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Healthy Days with Paul & Ann

August 27, 2013

Why More Teens Are Getting Liver Disease

If you want to prove to your teenager that the Standard American Diet is deadly, check this out!

Earlier this year, a news report from Australia revealed that “a study of 1000 teenagers has found a Western diet is associated with an increased risk of non-alcoholic fatty liver disease (NAFLD) at 17 years of age.”

Notice the term “non-alcoholic” in that disease name. Contrary to popular assumption, you don’t have to be an alcoholic to get liver disease.

So how does it happen?


Sugar, once metabolized, has the same effect on the liver as alcohol.

And guess what the researchers in Australia said was the main trouble-maker in the Western diet?

Yup… sugar. Specifically, the high amounts of sugar in soft drinks — which immediately turns into fat.

Knowing this, it’s easy to understand why a high sugar diet IS a high fat diet. It also explains why sugar is a primary risk factor for “fatty” liver disease.

But your teen isn’t fat? Doesn’t matter.

Even so-called skinny people can have fatty organs if don’t eat right.

And the problems with sugar don’t end with fatty organs. A high sugar diet also messes with a teen’s (or anyone’s) gut bacteria.

How does that happen?

Swiss scientists found that fructose (sugar) may affect gut bacteria in a way that alters the body’s metabolic capacity, creating a gut with fewer bacterial species (giving way for “bad” bacteria to overtake “good” bacteria and causing a health-deteriorating bacteria imbalance).

Conversely, it makes sense that (in addition to a no-refined-sugar, high nutrient diet like The Hallelujah Diet) supplementing with something that helps balance gut bacteria may, in turn, help to relieve NAFLD.

And that’s just what researchers discovered recently in Montreal, Canada.probioticsb

After observing the effects of a probiotic supplement in hamsters with NAFLD, researchers concluded that there is an “excellent potential of using an oral probiotic formulation to ameliorate NAFLD.”

Hallelujah Acres does have a very powerful probiotic supplement that delivers 700% more bacteria to the colon (where it’s needed most) than typical probiotics, but supplementing alone is never the solution.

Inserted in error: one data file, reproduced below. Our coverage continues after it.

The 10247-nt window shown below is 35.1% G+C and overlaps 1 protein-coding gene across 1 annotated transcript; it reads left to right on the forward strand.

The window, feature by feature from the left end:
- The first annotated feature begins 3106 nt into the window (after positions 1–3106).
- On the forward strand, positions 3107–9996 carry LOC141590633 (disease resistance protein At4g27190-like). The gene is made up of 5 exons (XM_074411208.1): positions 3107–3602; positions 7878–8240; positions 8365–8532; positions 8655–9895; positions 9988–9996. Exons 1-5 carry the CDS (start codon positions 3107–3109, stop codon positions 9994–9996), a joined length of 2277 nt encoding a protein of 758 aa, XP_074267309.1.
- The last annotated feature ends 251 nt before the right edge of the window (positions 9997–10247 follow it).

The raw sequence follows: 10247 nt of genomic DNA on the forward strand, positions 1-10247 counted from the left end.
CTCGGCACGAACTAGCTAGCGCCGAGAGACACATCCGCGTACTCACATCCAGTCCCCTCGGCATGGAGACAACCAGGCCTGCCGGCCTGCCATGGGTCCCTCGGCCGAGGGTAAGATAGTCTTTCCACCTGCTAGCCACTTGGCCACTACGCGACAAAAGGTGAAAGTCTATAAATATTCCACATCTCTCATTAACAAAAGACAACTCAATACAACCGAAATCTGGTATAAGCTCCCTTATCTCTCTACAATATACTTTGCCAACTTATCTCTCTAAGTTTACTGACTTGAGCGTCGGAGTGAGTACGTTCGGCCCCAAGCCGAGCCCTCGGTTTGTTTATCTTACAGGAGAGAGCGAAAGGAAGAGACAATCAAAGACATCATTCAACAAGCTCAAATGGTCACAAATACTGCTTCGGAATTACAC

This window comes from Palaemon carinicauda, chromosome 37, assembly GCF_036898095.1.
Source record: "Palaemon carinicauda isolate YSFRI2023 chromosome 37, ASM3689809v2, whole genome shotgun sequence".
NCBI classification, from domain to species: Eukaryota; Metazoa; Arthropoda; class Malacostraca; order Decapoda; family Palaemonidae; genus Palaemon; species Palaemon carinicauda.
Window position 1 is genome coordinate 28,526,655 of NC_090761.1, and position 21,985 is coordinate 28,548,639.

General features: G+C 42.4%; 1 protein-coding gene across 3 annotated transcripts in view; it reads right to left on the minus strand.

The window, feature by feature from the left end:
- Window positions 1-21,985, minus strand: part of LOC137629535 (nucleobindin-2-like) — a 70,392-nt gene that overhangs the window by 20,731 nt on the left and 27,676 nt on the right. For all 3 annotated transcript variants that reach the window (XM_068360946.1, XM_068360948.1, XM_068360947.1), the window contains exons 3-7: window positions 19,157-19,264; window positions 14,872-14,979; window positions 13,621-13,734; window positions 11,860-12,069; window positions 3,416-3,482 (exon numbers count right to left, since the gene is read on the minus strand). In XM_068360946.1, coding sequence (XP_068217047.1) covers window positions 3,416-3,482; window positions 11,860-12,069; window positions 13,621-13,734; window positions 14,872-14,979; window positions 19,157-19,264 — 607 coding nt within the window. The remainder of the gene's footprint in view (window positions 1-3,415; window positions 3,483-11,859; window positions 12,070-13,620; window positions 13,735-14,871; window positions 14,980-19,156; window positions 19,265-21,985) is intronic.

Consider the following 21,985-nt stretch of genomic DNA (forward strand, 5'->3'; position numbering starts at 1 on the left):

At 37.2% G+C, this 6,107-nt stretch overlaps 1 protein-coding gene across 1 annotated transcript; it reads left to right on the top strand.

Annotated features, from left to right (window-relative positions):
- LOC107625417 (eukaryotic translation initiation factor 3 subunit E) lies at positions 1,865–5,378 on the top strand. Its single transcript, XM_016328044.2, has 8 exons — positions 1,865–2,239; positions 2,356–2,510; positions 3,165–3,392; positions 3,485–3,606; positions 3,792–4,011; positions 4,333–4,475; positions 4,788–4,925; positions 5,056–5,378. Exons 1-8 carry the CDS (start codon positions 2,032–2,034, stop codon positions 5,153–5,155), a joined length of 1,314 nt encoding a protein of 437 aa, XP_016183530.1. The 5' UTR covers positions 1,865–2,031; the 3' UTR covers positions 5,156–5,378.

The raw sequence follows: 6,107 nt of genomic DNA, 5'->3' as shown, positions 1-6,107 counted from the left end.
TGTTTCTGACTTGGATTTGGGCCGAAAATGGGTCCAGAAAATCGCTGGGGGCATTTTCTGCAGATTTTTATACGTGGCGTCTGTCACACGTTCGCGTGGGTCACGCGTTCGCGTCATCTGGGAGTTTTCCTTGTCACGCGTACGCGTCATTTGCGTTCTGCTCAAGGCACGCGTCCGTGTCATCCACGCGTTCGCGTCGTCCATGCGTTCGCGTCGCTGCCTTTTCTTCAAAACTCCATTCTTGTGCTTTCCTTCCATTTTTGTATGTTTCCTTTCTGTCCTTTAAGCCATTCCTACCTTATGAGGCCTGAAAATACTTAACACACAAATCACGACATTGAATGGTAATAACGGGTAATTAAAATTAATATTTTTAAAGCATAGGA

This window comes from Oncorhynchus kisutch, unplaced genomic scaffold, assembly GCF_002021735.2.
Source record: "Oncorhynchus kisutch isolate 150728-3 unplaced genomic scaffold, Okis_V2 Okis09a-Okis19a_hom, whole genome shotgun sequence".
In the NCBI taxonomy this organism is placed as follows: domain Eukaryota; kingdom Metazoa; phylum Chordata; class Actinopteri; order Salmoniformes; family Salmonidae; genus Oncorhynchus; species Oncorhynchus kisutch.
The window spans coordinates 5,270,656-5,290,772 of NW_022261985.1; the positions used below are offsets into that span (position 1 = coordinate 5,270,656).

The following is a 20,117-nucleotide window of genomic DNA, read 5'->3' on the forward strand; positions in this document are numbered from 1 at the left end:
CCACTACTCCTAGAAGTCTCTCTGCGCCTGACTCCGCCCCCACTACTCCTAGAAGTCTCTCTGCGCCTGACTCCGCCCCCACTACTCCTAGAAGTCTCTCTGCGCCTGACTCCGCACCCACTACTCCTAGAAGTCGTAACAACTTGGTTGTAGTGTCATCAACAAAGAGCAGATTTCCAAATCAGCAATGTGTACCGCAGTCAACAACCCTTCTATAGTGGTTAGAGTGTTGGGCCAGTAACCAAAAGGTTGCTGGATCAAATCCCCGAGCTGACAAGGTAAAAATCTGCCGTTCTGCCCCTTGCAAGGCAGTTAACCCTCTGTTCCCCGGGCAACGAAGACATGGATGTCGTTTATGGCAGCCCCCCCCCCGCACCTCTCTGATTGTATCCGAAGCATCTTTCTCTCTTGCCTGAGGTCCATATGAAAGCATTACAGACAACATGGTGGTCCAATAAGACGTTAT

Only by removing the problem (toxicity) and increasing nutrients (to address deficiency) — best achieved with a primarily raw, plant-based diet — can the body awaken its self-healing ability so that supplementation can work effectively.

 How do you get your teens to eat right?
Scroll below the related articles to comment! 


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  • Jackie H.

    This article regarding fatty liver disease, from a non alcoholic fatty liver is oh so true. We recently lost my own mother to non alcoholic fatty liver disease, which caused her to go into hepato-renal kidney failure, and she died within 3 months of her diagnosis. And, I am a traditional health professional, and find it not really being addressed at all. I have the opportunity to see many patients charts, and see the words “fatty liver” under their problem list , on a very large percentage of patients. I recently had to address a 12 year old who was on high blood pressure pills, and high cholesterol pills. He ran out of pills, and had to borrow pills from his 10 year old cousin, who was also on the same medications. Both had a fatty liver listed on their problem list. And, to top that all off, I was having abdominal pain, and while they were testing me to see what the problem was, an ultrasound showed I had an incidental problem of “fatty liver”. I am blessed with the opportunity to turn this around, as my liver function tests are absolutely normal. So, that is what brought me to Hallelujah Acres, and others like you. Multiple other members of my family said their physicians also told them they had “fatty livers”. One has abnormal liver function tests already. This article is about sugar. However, all processed grains and carbohydrates are converted directly into sugars in our bodies. Fats also accumulate around our livers, esp. animal fats. We need fats, but we go way overboard. I believe “fatty liver” will eventually upset, or at least equal the amount of sickness and disease we see from type II diabetes. And, I do not see medical professionals doing anything, or even trying to educate people about this. Most people I speak with are not even aware it is on their medical problem list. My own physician when I asked about it, said “no worry, your liver tests are normal”, and did not even seem interested in addressing it with me. We gotta do it ourselves, and take responsibility for this ourselves.